My Polish guide in 1998 told me that the railroad tracks in the territory formerly held by the Russians from 1772 to 1917 were of a different gauge and still are. She told me that, even to this day, the trains stop at the dividing line and change the wheels on the train.

      The Germans did build temporary tracks and even roads when they went into Russia during the 1941 invasion. Still, I cannot find any map on the USHMM web site or in Martin Gilbert’s Atlas which shows transports from the West to Belzec and Sobibor. There were transports from Bialystok and a few other ghettos to Treblinka, which was a very short distance.

      My Polish guide told me that there were no railroad bridges across the Bug river except the one reconstructed bridge which I photographed and put on my web site.

      Where were the railroad bridges across the Bug river that were used to transport the Jews from the west to Belzec and Sobibor? Have they all been torn down and not reconstructed?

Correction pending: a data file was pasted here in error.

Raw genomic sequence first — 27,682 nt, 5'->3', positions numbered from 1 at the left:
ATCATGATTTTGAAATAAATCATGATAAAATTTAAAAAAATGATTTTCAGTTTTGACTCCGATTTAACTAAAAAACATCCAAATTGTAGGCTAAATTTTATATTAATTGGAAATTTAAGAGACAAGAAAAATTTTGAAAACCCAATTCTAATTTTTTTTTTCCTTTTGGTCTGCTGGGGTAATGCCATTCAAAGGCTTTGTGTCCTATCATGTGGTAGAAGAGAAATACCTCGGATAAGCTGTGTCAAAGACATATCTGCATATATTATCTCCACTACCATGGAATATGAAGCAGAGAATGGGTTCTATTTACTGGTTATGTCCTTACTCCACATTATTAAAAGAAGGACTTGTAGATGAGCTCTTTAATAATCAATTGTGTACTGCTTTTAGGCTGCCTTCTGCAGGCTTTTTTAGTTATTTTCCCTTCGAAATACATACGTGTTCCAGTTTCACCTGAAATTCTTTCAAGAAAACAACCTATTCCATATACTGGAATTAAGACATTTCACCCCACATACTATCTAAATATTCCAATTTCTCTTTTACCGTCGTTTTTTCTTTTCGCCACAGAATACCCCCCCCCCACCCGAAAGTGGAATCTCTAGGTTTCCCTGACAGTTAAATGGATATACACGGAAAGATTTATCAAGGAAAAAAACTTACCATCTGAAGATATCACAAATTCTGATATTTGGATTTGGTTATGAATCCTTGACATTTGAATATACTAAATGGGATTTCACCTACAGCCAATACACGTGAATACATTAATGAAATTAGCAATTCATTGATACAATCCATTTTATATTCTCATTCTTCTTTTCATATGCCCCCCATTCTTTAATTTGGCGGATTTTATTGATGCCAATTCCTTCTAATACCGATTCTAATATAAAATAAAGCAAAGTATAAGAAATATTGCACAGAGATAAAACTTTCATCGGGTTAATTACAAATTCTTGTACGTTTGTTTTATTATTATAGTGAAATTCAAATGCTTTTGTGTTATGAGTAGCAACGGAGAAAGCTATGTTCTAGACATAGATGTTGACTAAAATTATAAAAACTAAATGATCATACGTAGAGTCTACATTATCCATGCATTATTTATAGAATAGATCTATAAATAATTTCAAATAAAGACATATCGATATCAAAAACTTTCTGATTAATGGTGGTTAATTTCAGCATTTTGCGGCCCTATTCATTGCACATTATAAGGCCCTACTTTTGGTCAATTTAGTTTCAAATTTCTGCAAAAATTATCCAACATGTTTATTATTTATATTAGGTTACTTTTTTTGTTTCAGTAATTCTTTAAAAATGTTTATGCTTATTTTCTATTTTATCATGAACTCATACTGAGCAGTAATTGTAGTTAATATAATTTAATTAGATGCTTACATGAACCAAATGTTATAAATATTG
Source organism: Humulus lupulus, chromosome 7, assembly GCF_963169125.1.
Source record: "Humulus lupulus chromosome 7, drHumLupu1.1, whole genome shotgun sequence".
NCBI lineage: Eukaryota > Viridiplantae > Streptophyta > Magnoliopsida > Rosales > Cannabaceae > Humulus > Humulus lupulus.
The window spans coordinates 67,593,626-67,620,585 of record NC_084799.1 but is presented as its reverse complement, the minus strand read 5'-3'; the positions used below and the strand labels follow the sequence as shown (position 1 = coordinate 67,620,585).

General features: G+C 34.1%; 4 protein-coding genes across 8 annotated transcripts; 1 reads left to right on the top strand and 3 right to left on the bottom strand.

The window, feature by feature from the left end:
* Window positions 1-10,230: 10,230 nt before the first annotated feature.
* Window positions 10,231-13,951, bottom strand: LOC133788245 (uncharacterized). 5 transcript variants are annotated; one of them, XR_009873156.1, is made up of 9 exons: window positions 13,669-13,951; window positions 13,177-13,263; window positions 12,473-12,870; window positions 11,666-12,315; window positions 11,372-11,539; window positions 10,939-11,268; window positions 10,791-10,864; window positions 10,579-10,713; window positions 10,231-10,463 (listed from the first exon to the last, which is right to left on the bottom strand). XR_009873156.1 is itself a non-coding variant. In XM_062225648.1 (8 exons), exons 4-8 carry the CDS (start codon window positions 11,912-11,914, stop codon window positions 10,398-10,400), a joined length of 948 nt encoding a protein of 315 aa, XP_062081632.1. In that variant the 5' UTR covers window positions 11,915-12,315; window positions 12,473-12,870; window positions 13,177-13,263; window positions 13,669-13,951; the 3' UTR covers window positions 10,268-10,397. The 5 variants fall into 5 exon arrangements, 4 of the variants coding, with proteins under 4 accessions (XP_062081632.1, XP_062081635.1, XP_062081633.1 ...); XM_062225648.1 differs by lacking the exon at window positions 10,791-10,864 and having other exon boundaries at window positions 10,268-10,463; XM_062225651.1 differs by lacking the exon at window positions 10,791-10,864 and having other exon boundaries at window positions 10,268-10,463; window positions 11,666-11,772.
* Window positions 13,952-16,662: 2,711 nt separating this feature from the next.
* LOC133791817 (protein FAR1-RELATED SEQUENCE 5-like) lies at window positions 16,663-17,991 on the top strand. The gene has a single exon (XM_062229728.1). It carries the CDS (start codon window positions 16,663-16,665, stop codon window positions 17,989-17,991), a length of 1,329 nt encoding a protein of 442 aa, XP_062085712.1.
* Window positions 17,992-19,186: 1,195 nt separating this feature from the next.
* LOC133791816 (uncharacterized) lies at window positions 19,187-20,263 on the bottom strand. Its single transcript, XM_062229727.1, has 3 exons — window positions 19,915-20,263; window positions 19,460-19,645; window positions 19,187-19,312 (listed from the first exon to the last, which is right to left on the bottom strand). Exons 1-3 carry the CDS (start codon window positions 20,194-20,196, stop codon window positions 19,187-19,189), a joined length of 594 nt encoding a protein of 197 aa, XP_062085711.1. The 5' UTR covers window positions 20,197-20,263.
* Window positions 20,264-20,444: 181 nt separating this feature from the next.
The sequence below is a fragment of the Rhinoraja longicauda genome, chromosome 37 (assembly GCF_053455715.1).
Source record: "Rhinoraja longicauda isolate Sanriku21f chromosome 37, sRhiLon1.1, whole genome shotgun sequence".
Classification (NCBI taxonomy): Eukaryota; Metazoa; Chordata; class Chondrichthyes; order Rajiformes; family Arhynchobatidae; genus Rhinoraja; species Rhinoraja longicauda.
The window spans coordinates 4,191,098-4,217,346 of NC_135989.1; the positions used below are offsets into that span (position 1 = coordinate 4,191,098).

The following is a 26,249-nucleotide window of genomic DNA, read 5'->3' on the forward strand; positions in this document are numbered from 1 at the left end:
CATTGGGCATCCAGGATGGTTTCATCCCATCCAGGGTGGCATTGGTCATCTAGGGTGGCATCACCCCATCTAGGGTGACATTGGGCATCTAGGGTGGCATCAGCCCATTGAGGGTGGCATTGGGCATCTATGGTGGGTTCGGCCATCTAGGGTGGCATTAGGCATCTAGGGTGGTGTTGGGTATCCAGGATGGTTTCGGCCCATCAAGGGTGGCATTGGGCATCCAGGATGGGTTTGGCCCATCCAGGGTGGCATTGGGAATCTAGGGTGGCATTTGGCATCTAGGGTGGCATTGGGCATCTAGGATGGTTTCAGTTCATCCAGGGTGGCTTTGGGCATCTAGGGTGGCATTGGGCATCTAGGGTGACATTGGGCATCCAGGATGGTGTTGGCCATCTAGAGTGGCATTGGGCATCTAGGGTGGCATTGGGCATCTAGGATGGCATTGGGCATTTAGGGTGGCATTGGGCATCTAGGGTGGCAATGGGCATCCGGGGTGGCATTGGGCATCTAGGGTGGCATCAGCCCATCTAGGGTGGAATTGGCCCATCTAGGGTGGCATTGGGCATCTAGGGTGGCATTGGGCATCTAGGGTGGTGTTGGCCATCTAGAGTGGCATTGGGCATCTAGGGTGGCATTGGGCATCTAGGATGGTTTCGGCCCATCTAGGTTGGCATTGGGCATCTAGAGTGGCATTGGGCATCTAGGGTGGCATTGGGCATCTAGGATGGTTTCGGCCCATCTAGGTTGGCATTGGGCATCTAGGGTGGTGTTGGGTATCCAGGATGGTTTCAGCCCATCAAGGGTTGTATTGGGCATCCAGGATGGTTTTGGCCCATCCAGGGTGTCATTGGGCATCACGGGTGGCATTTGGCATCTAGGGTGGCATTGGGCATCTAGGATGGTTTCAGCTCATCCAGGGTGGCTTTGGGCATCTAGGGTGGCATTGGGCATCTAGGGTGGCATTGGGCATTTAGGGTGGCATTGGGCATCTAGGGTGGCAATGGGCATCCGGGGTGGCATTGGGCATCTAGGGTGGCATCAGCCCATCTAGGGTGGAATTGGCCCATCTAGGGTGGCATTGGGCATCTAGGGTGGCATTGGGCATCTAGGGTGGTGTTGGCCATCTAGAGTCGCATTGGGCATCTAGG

What did the Nazis call the three Aktion Reinhard camps? Extermination camps? or Death camps? Or did they call them Durchgangslager? Why did they try to fool people with terms like “transportation to the East” and then not use the term transit camp?

      Comment by furtherglory — March 25, 2011 @ 10:16 pm

      • This document refers to Sobibor as “Sonderlager”:

        Another document that just refers to “Aktion Reinhard”:

        There doesn’t seem to be too much documentation on these camps though or they say it was destroyed.

        Comment by Kageki — March 26, 2011 @ 10:48 pm

    • If you don’t have a copy of Martin Gilbert’s book “Atlas of the Holocaust,” your should “beg, borrow or steal” a copy. This is a book of maps, arranged according to date, showing the routes along which the Jews were transported to their deaths. It was first published in 1988, but my copy is the “completely revised and updated” version published in 1993.